A B.C. retail consultant expects people to increasingly buy groceries online, eat at home more often, and postpone non-essential shopping now that health officials are encouraging “social distancing” to combat COVID-19.
“I think, right now, everyone is trying to sort out ‘what’s our footing?’ ” said David Ian Gray, of DIG360 Consulting Ltd.
If citizens move to a self-isolation model, more people will stay at home and cook for themselves, which will affect restaurants and bars, Gray said from Vancouver.
Those people will want to stock up, he said.
In terms of getting food and frozen and canned goods, people who regularly shop online will continue to do that, Gray said from Vancouver.
“What’s going to be different is that people who have only dabbled in it or have been kind of reluctant to try it, this might push them into placing their first orders.”
Greater Victoria shoppers are quickly turning to online shopping, which can see them pick up groceries at stores or receive deliveries at home.
Save-On-Foods said in an email that online shopping requests have picked up.
On Friday, its website said, it is experiencing “extremely high web traffic and demand for online shopping at this time.”
Thrifty Foods’ website also said it was seeing a “higher volume of transaction” for online sales.
Dr. Bonnie Henry, B.C.’s provincial health officer, expects to see more deliveries to homes of food and of medical products.
B.C. health officials are urging citizens to practice social distancing by taking steps such as avoiding crowds, working at home if possible, and holding outdoor or virtual meetings at work.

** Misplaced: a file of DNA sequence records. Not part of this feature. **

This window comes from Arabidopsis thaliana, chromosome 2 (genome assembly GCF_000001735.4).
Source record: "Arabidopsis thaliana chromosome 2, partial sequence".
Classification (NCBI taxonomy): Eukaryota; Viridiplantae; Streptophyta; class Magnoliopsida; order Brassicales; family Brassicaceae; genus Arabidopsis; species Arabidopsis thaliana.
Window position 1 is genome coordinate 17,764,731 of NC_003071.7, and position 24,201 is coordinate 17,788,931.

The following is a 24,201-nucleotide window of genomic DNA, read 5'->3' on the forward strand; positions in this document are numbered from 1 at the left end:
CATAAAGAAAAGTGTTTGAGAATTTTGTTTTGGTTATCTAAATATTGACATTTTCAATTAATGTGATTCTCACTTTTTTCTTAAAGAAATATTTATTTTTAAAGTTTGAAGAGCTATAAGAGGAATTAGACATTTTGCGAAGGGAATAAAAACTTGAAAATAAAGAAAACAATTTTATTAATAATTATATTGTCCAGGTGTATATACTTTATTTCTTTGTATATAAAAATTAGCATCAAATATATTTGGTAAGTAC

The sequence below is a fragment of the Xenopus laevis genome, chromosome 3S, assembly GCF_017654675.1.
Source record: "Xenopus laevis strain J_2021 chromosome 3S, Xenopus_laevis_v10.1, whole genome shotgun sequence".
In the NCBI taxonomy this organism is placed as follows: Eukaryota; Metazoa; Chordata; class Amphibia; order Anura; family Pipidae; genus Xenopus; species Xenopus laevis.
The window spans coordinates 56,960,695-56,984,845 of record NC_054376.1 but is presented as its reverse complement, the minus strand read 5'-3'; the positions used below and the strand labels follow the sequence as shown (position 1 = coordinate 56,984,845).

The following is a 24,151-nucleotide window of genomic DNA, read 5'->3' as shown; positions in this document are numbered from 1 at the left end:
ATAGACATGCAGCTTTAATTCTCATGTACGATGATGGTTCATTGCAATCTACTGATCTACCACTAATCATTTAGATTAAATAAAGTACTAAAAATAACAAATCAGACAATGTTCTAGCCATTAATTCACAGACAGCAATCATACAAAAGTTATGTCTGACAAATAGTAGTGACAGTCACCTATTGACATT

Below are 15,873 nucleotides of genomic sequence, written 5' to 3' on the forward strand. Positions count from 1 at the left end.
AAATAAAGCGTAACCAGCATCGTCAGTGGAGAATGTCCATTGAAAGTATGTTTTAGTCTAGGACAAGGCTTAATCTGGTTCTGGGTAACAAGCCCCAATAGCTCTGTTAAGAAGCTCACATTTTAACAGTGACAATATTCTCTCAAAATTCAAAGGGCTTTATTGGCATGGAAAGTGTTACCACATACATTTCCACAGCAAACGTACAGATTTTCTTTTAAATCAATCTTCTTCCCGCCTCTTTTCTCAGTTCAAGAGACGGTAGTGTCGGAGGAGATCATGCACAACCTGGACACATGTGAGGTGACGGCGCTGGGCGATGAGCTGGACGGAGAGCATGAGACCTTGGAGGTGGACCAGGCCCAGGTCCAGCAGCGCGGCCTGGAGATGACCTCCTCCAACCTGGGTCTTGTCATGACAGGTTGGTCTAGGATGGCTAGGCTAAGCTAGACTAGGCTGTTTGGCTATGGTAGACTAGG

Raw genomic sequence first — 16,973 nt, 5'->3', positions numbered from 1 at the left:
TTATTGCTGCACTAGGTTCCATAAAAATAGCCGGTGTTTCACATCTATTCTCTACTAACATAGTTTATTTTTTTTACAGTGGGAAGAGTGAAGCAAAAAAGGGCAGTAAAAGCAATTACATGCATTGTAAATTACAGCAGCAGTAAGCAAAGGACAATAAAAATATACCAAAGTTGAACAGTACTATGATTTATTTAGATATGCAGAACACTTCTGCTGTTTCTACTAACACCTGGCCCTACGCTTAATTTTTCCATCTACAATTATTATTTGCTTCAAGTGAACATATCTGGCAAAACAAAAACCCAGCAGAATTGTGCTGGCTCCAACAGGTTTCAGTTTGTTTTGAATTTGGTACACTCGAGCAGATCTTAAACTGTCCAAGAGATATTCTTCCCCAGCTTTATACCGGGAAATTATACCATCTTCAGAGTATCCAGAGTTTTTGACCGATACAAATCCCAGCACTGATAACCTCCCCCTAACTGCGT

Henry said the situation will not last forever, but it could take weeks or even months to resolve.
Gray said if tourist numbers decline that will have ripple effects on shops.
“We certainly are not going to be as enthused to go to the big malls in a self-isolation model.”
Necessary items such as over-the-counter medications and prescriptions will keep pharmacies in demand, he said.
He expects that personal services, such as spas and manicures and pedicures, where people are close to each other will see a drop in business.
Holding back on some expenditures will likely result in a surge of business once the matter is resolved, Gray said.
“If we kind of play it out and it goes a few weeks and then at the end of that, there will be pent-up shopping needs,” he said.
“Then the question becomes: ‘Are retailers stocked in items that people are looking for?’ ”
That’s the next challenge, Gray said.
Most retailers are stocked for spring and the factories in China are starting to get people back to work.
But there was basically a shut-down of factories and distribution centres in China for several weeks as the country dealt with COVID-19.
“That will then have a knock-on effect into our system, where there will be delays in replacement of goods in the supply chain.”
When the supply chain dries up, both online and offline outlets are affected, he said.